United States District Court, E.D. Kentucky, Central Division, Lexington
MEMORANDUM OPINION & ORDER
GREGORY VAN TATENHOVE UNITED STATES DISTRICT JUDGE.
the Court now are three motions relating to a claim of
privilege over certain documents related to this matter.
While attorney-client privilege promotes a broad public
interest in allowing “full and frank communication
between attorneys and their clients, ” such a privilege
is not absolute, and it does not include all communication
between clients and their attorneys. Upjohn Co. v. United
States, 449 U.S. 383, 389 (1981); Reed v.
Baxter, 134 F.3d 351, 357 (6th Cir. 1998). Defendant
Gerald G. Lundergan, as well as the Alison for Kentucky
Campaign Committee, have requested various protections to
exclude materials they believe are privileged. [R. 105; R.
107; R. 108.] Because the movants have not established that
the Government actually possesses any documents that remain
privileged, these motions are denied.
Government began investigations into Mr. Lundergan's
involvement in alleged campaign finance violations during the
2014 United States Senate Race. [R. 134 at 2.] Primarily, the
United States utilized search warrants and subpoenas to
review emails and financial documents for potential evidence.
Id. Anticipating issues with attorney-client
privilege, both Defendants furnished a list of attorneys and
their email addresses to the Government to allow the
Government to filter out all communications with those
attorneys. [R. 134-3.]
categories of materials are at issue here: documents and
devices. [R. 174 at 60-61.] The documents were uploaded to
the Government's review software, Relativity, where it
was reviewed by a taint team with no communication with the
prosecution team. Id. The software and the taint
team reviewed the documents and filtered for privilege, after
which time those documents were provided to the Alison for
Kentucky Campaign Committee, who flagged additional documents
for privilege. Id. The prosecution team did not have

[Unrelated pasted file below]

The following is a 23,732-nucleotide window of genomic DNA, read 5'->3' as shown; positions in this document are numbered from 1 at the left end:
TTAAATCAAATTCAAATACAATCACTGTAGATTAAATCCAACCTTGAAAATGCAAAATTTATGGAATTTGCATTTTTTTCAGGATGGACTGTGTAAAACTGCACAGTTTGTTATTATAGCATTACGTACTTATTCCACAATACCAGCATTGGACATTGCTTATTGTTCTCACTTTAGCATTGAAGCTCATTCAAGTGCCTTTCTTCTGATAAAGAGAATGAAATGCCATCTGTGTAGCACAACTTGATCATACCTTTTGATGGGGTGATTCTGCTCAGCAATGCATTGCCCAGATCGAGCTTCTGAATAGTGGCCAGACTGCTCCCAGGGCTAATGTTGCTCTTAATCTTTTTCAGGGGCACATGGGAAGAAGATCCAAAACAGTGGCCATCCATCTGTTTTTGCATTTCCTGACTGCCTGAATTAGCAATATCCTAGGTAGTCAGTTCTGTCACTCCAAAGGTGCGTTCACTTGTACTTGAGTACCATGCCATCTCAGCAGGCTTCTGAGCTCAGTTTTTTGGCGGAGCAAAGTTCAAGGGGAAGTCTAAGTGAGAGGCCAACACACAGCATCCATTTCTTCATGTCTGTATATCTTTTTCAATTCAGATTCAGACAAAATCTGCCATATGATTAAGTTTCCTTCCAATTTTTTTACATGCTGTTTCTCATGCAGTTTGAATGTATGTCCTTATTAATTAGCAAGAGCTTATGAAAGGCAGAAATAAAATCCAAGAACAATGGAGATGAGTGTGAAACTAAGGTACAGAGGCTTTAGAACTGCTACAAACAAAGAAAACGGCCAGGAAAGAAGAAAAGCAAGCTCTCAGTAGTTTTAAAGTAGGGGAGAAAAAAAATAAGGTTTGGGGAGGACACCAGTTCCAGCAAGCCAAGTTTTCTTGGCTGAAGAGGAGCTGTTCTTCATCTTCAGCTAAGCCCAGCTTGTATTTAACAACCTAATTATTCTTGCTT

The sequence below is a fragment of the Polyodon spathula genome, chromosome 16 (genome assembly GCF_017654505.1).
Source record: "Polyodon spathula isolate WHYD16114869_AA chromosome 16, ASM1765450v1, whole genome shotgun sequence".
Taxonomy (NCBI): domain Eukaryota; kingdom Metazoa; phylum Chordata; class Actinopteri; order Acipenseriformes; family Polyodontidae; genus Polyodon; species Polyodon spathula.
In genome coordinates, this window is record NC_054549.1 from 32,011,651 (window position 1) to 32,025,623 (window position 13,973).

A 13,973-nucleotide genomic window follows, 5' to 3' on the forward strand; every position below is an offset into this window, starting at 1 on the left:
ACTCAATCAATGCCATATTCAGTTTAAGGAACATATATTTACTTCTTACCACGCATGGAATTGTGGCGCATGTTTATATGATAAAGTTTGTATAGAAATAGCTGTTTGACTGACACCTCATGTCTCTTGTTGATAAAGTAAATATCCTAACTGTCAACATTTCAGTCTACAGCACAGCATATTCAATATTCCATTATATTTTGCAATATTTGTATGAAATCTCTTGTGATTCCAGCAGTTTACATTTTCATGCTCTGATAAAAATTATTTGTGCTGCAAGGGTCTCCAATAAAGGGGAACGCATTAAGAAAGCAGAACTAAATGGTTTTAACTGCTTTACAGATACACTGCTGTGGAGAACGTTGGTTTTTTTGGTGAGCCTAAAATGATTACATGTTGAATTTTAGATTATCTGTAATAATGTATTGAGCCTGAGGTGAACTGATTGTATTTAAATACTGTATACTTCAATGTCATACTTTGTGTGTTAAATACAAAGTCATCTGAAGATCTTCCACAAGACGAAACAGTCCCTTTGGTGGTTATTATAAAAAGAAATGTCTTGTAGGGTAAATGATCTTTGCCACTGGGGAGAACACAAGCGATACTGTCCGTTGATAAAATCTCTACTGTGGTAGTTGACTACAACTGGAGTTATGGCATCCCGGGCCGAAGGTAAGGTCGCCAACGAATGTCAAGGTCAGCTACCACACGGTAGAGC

access to any of these privileged documents. Id.
electronic devices were seized pursuant to a search warrant.
Id. at 63. The Federal Bureau of Investigation
seized the devices, uploaded the content of those devices to
their software, and then ran keyword searches on the devices
for any potential documents germane to the investigation.
Id. After this, the FBI removed the devices and the
content of the devices from their system and replaced the
devices in evidence. Id. at 64. The Government kept
copies only of information related to the investigation; all
other information is stored on these devices and kept in the
possession of the FBI, not accessible by the prosecution
team. Id. at 64-67. That subset of data deemed
germane was then migrated to Relativity, where the
Government's taint team reviewed for privilege.
Id. Anything found to be irrelevant to the
investigation, or that was determined to be privileged, was
not accessible by the prosecution team. Id. The
Government did, however, make the entire device available to
the Defendants and their counsel. [R. 46.]
Lundergan is unhappy with this process and believes there are
privileged documents that the prosecution team was able to
access. [R. 108.] He argues for an evidentiary hearing akin
to the hearing in Kastigar v. United States. [R.
107.] Additionally, the Alison for Kentucky Campaign
Committee has requested permission to intervene and seek a
protective order. [R. 105.]
oldest established privilege, attorney-client privilege
serves as “a necessary foundation for the adversarial
system of justice.” In re Lott, 424 F.3d 446,
450 (6th Cir. 2005). This privilege exists to promote
“full and frank communication between attorneys and
their clients and thereby promote broader public interests in
the observance of law and the administration of
justice.” Upjohn Co. v. United States, 449
U.S. 383, 389 (1981).
all communications between a lawyer and a client are
privileged, and whether the privilege applies is a question
of both law and fact. Reed v. Baxter, 134 F.3d 351,
355 (6th Cir. 1998). As an exception to the general rule that
all relevant evidence is admissible, the attorney-client
privilege is narrowly construed. In re Grand Jury
Investigation No. 83-2-35, 723 F.2d 447, 451 (6th Cir.
1983). In the Sixth Circuit, attorney-client privilege is
established by the following elements:
(1) Where legal advice of any kind is sought (2) from a
professional legal adviser in his capacity as such, (3) the
communications relating to that purpose, (4) made in
confidence (5) by the client, (6) are at his instance
permanently protected (7) from disclosure by himself or by
the legal adviser, (8) unless the protection is waived.
Id. at 355-56 (citations omitted). The party
asserting attorney-client privilege bears the burden of
establishing the existence of that privilege. United
States v. Dakota, 197 F.3d 821, 825 (6th Cir. 1999).
This privilege does not shield from disclosure any
statements made by the client or the attorney in the presence
of a third party. Reed, 134 F.3d at 357 (6th Cir.
such privilege can be waived, explicitly or implicitly, when
an individual or corporation discloses communications to
third parties or ...